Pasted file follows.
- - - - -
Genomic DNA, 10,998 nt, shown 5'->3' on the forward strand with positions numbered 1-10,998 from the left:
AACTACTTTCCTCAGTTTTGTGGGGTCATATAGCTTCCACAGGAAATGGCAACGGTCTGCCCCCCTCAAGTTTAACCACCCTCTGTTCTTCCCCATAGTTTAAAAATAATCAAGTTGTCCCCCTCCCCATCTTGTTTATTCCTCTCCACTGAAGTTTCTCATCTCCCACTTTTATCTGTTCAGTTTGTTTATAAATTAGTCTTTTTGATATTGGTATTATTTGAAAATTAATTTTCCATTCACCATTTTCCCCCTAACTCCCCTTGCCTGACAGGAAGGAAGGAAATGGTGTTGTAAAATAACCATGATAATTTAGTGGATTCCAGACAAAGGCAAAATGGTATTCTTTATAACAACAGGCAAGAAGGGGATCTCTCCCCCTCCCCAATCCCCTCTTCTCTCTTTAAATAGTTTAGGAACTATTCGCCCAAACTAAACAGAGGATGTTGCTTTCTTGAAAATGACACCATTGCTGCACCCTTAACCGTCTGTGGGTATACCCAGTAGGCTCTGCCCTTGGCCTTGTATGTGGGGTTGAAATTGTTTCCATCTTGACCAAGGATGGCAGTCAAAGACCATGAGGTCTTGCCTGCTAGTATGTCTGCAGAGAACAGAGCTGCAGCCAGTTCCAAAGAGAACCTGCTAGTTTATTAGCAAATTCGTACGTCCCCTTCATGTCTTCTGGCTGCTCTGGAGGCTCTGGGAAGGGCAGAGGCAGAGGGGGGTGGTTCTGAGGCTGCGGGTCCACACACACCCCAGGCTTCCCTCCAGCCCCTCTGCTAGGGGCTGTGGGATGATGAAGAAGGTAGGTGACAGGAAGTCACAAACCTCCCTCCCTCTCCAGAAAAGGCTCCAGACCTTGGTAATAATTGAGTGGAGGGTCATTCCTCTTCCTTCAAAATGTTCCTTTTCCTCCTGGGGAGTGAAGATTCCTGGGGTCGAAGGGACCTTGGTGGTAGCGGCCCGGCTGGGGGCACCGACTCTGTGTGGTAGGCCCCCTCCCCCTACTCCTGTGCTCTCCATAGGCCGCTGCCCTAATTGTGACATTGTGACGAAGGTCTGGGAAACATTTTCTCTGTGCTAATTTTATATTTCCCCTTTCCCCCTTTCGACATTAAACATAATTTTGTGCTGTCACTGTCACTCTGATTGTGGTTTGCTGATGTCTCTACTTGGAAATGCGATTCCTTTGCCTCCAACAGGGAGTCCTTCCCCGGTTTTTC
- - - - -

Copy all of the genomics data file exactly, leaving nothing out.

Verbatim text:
Genomic DNA, 10,998 nt, shown 5'->3' on the forward strand with positions numbered 1-10,998 from the left:
AACTACTTTCCTCAGTTTTGTGGGGTCATATAGCTTCCACAGGAAATGGCAACGGTCTGCCCCCCTCAAGTTTAACCACCCTCTGTTCTTCCCCATAGTTTAAAAATAATCAAGTTGTCCCCCTCCCCATCTTGTTTATTCCTCTCCACTGAAGTTTCTCATCTCCCACTTTTATCTGTTCAGTTTGTTTATAAATTAGTCTTTTTGATATTGGTATTATTTGAAAATTAATTTTCCATTCACCATTTTCCCCCTAACTCCCCTTGCCTGACAGGAAGGAAGGAAATGGTGTTGTAAAATAACCATGATAATTTAGTGGATTCCAGACAAAGGCAAAATGGTATTCTTTATAACAACAGGCAAGAAGGGGATCTCTCCCCCTCCCCAATCCCCTCTTCTCTCTTTAAATAGTTTAGGAACTATTCGCCCAAACTAAACAGAGGATGTTGCTTTCTTGAAAATGACACCATTGCTGCACCCTTAACCGTCTGTGGGTATACCCAGTAGGCTCTGCCCTTGGCCTTGTATGTGGGGTTGAAATTGTTTCCATCTTGACCAAGGATGGCAGTCAAAGACCATGAGGTCTTGCCTGCTAGTATGTCTGCAGAGAACAGAGCTGCAGCCAGTTCCAAAGAGAACCTGCTAGTTTATTAGCAAATTCGTACGTCCCCTTCATGTCTTCTGGCTGCTCTGGAGGCTCTGGGAAGGGCAGAGGCAGAGGGGGGTGGTTCTGAGGCTGCGGGTCCACACACACCCCAGGCTTCCCTCCAGCCCCTCTGCTAGGGGCTGTGGGATGATGAAGAAGGTAGGTGACAGGAAGTCACAAACCTCCCTCCCTCTCCAGAAAAGGCTCCAGACCTTGGTAATAATTGAGTGGAGGGTCATTCCTCTTCCTTCAAAATGTTCCTTTTCCTCCTGGGGAGTGAAGATTCCTGGGGTCGAAGGGACCTTGGTGGTAGCGGCCCGGCTGGGGGCACCGACTCTGTGTGGTAGGCCCCCTCCCCCTACTCCTGTGCTCTCCATAGGCCGCTGCCCTAATTGTGACATTGTGACGAAGGTCTGGGAAACATTTTCTCTGTGCTAATTTTATATTTCCCCTTTCCCCCTTTCGACATTAAACATAATTTTGTGCTGTCACTGTCACTCTGATTGTGGTTTGCTGATGTCTCTACTTGGAAATGCGATTCCTTTGCCTCCAACAGGGAGTCCTTCCCCGGTTTTTC